Kawartha Lakes' Finest Magazine

Health unit urges citizens to press their MP, MPP to support basic income

in Around Town/Health/Social Issues by
Money talks when it comes to food security.

In the fight against food insecurity the local health unit says boosting income is the only real solution to helping people gain access to healthy food.

To raise awareness of food insecurity, the Haliburton, Kawartha, Pine Ridge District Health Unit is launching a new campaign called Rethink Poverty: Change Minds, Change Lives – and they’re urging citizens to press their MP and MPP for a basic income policy.

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City will invest millions in roads, parks, while holding taxes lower than expected

in Around Town/Local News by
City will invest millions
Better roads, parks, and buildings on way with new budget.

The 2018 City of Kawartha Lakes budget will see $20 million invested in roads and bridges, but next year’s tax increase is on track to be below the previously forecasted 4.5 per cent.

Instead, the increase will come in around a 3.5 per cent average tax-supported increase, as Council goes into operating deliberations in December.

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Let’s remember care for the caregiver

in Health/Opinion by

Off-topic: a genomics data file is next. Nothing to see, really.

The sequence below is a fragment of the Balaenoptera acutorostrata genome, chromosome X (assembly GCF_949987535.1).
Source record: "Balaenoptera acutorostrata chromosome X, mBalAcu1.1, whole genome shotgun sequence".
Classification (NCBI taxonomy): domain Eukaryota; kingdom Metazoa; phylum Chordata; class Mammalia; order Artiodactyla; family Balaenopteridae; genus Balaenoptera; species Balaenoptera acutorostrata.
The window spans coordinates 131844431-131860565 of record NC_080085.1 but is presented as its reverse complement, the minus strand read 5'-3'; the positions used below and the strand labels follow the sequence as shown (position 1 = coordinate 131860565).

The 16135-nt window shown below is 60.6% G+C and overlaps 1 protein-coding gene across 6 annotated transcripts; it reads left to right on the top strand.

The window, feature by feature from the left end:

Let's remember care for the caregiver.

When someone struggles through a mental illness, the hard work that comes with moving towards recovery is undeniable.

Days spent with doctors, counsellors or specialists. Hours spent practicing new self-care techniques, even changes to sleep, diet and exercises regiments. All are a testament to the work that is required to maintain good mental health.

While we could never downplay the efforts of someone in recovery, sometimes we forget a big factor; a major cog in the wheel that moves us towards recovery — the caregiver.

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Frost out, Celebrations in, as basic income meeting adapts to college strike

in Around Town/Education/Social Issues by
Frost out, Celebrations in, as basic income meeting adapts to college strike

The Ontario Basic Income Network (OBIN) is in town this week and has organized a free public discussion on basic income this Friday, Nov. 3 — but it won’t be at Fleming College’s Frost Campus in Lindsay after all, because of the protracted strike.

Instead, it will be at Celebrations, at 35 Lindsay St. N., the former Cambridge Street United Church, from 3:30-5:30 pm. Registration opens at 3 pm.

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School board official responds to employer’s criticisms of education today

in Community/Education by
“Look to that section. These are the aspects that develop the whole person.”

A superintendent of learning at the local school board is urging employers to reflect on the great students they have hired over the years, instead of the ones that haven’t worked out, to try and replicate those successes.

Trillium Lakelands District School Board’s Bruce Barrett spoke to the The Lindsay Advocate about student success in the workplace, after critical comments were made by one of the town’s largest private sector employers, Mariposa Dairy.

The owner of the dairy factory, Bruce Vandenberg, suggested there were a lot of issues with reliability within the 18-35 age group – and he in part blamed the school system and parents for not letting kids fail or face consequences for their actions. The story was shared more than 4,000 times on Facebook and has been read nearly 60,000 times.

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‘Welfare recipient’ asks: How will you judge him?